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Mainstream, VOL LX No 35 New Delhi, August 20, 2022

Letter to the Readers, Mainstream, August 20, 2022

Friday 19 August 2022


Letter to the readers, Mainstream, August 20, 2022

In our overtly misogynist society, every now and then we hear our leaders routinely make symbolic noise for the need for the protection of women’s rights and dignity. Our Prime Minister too made a similar-sounding statement on 15 August 2022, marking the 75th year of India’s freedom from British rule. The very next day, the news media reported the release of 11 convicts, who had been sentenced to life imprisonment by a CBI special court in 2008 for the gang rape of Bilkis Bano and the murder of 14 of her family members, including her three-year-old daughter, during the 2002 Gujarat violence. These criminals had their sentence nullified after a case review by a Gujarat government committee, consisting of senior State officials and five members of the BJP. It is understandable that the State officials in BJP-ruled Gujarat couldn’t risk displeasing their political bosses and the BJP members obviously see political benefits here, with State elections just around the corner.

This decision by Gujarat to remit the sentence of the convicts after just 13 years of internment is totally unethical and also in violation of Union home ministry guidelines of June 2022 on remission – that mention that life convicts and rapists are not to be granted special remission; and the presence in the committee of BJP members is a clear case of conflict of interest. The released men were feted and garlanded by the Vishva Hindu Parishad, an organisation of the far right with close links to the BJP. There is not the slightest expression of dismay at possible wrongdoing. We have already witnessed in the past a top minister in the Modi government garland lynchers [1]; BJP ministers have attended public rallies in Jammu in support of the Kathua rape accused [2] or how BJP connected people made life hell for the Unnao Rape victim in UP [3]; and now we have just witnessed how groups close to the BJP in Gujarat felicitate rapists, offering them sweets. People may not recall how difficult it had been for victims of the Gujarat riots to obtain justice. It was at the behest of the NHRC that the Supreme Court had intervened in the Bilkis Bano case because the police in Gujarat was doing all to protect the perpetrators of the 2002 communal violence. Bilkis, who survived the multiple rapes, faced a threat to life and had to constantly move house to protect herself. Bilkis had shown immense courage and approached the National Human Rights Commission. It is important to note that Bilkis would not have been able to pursue her legal battle without valuable help from intrepid human rights activists such as Teesta Setalvad. NHRC took the matter to the Supreme Court, and on the instruction of the apex court the CBI investigated the case. The trial was moved out of Gujarat to Maharashtra. The CBI trial court that had ruled in the matter had reportedly given a ‘negative opinion’ on remission of sentence and the jail advisory committee should have respected that decision. It has taken 20 years for Bilkis Bano to recover and finally have some semblance of normality in her life, and now suddenly, she and her family have to once again fear revenge. She learnt of the release of the accused through the media and was not even informed by the authorities. Human rights and women’s rights groups in the country have expressed alarm and have questioned the decision of remission of sentence. We hope that the Supreme Court, which had once played a key role in this case will, in its wisdom, intervene to right the wrongs and get this remission revoked and ensure a sense of justice and a sense of safety to Bilkis and her family and to all other victims of such serious crimes. We do not expect the ruling BJP to call for any reversal of the remission for the convicts in the Bilkis Bano case, but we do expect that all secular opposition parties in India will play their role to demand safety and protection for Bilkis and her family. We also hope civil society has the courage to demand uniform rules in such serious cases, so that victims in the future will have some modicum of guarantee and safeguards.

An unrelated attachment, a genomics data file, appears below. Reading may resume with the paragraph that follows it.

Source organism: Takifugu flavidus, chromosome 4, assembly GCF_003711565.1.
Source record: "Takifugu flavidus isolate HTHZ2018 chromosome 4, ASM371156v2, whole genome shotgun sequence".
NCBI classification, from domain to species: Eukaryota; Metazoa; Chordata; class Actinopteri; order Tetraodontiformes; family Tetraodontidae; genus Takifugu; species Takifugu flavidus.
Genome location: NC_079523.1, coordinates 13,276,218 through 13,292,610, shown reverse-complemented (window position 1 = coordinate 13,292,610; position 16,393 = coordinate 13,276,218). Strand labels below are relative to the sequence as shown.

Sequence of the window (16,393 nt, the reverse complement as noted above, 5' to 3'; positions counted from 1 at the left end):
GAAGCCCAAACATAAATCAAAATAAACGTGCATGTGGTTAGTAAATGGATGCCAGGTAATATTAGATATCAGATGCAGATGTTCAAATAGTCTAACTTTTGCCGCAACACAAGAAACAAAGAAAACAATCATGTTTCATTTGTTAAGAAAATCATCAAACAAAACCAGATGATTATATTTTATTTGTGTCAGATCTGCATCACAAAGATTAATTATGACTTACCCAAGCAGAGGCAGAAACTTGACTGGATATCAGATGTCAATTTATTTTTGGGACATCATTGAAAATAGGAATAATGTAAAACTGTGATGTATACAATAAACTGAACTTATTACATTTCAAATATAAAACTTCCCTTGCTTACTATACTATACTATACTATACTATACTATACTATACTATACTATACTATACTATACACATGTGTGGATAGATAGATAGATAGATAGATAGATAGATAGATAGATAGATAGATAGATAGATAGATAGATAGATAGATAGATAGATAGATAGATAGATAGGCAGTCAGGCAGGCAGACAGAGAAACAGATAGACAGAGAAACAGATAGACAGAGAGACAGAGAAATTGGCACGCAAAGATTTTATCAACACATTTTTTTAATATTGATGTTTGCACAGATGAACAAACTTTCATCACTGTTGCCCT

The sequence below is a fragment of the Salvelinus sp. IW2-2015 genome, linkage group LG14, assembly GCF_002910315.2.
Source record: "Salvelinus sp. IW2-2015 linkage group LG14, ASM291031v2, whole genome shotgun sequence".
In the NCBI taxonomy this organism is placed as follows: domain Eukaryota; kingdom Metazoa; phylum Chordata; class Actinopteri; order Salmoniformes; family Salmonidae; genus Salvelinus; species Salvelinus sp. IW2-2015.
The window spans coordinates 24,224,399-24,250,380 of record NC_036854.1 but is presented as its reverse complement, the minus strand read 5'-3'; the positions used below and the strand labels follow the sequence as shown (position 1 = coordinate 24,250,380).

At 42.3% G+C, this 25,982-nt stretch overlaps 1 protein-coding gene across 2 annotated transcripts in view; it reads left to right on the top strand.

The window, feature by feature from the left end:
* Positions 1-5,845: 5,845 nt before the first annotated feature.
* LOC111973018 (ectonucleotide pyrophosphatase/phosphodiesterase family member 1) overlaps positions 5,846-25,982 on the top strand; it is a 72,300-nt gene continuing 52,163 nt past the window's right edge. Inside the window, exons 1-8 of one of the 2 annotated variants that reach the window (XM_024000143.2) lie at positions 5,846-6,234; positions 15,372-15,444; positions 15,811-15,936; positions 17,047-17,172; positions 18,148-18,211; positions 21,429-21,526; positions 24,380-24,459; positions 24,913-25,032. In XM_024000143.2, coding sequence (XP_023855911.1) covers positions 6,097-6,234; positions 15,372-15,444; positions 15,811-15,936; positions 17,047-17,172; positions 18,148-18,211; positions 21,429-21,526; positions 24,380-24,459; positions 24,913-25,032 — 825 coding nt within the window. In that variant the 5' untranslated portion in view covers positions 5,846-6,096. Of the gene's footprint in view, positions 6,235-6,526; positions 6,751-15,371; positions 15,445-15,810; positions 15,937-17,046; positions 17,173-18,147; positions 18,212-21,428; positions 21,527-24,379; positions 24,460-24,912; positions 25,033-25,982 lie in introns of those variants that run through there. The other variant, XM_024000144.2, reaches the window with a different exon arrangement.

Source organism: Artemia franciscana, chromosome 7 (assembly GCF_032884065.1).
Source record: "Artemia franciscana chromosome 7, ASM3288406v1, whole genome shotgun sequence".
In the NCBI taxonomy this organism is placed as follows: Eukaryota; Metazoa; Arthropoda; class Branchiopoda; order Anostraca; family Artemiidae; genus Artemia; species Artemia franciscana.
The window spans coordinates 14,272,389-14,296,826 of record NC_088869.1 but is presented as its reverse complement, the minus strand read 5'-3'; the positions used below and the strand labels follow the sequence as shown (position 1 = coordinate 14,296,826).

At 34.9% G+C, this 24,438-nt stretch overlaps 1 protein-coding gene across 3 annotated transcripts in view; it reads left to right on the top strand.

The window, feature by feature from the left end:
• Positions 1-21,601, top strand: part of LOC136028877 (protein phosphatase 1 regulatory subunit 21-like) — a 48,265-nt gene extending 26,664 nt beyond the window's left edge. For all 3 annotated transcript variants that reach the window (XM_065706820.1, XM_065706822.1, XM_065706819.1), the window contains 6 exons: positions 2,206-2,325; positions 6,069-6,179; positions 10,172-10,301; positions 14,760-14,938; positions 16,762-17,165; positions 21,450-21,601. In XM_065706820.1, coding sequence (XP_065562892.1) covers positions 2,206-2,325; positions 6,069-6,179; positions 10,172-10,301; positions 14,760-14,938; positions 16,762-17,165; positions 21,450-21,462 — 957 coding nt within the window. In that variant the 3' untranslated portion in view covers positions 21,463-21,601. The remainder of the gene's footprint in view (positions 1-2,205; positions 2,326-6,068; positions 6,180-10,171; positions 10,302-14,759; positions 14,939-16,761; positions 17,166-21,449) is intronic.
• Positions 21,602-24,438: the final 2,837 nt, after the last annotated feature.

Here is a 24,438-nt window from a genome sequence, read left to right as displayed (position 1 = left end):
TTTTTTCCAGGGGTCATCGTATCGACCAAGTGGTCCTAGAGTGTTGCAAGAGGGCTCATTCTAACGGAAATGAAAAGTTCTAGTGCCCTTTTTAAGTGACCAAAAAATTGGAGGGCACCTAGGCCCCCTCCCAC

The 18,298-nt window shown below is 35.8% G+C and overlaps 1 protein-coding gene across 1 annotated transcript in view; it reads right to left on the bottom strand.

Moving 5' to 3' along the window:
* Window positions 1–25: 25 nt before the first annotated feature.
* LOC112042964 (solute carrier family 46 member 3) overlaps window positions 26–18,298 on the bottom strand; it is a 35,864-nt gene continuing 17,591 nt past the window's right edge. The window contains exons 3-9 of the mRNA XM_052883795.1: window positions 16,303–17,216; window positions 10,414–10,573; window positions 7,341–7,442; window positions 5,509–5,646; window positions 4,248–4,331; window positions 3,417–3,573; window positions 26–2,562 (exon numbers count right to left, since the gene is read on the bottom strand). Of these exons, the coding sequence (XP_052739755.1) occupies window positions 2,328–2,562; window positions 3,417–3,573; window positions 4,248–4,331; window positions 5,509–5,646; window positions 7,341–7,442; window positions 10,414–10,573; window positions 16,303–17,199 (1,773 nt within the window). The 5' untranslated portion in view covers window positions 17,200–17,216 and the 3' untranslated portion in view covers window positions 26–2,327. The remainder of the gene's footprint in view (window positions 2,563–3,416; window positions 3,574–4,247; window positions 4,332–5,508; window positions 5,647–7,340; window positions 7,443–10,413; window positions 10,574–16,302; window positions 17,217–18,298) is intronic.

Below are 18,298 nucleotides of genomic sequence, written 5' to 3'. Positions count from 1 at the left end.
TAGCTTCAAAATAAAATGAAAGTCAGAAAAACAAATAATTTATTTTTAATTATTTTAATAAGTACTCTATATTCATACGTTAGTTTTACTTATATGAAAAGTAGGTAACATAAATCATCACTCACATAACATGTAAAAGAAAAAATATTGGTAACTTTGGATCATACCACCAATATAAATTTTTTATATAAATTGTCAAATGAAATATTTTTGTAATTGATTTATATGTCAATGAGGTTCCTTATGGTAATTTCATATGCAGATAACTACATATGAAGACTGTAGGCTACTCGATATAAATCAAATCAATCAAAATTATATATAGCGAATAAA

August 20, 2022 - HK

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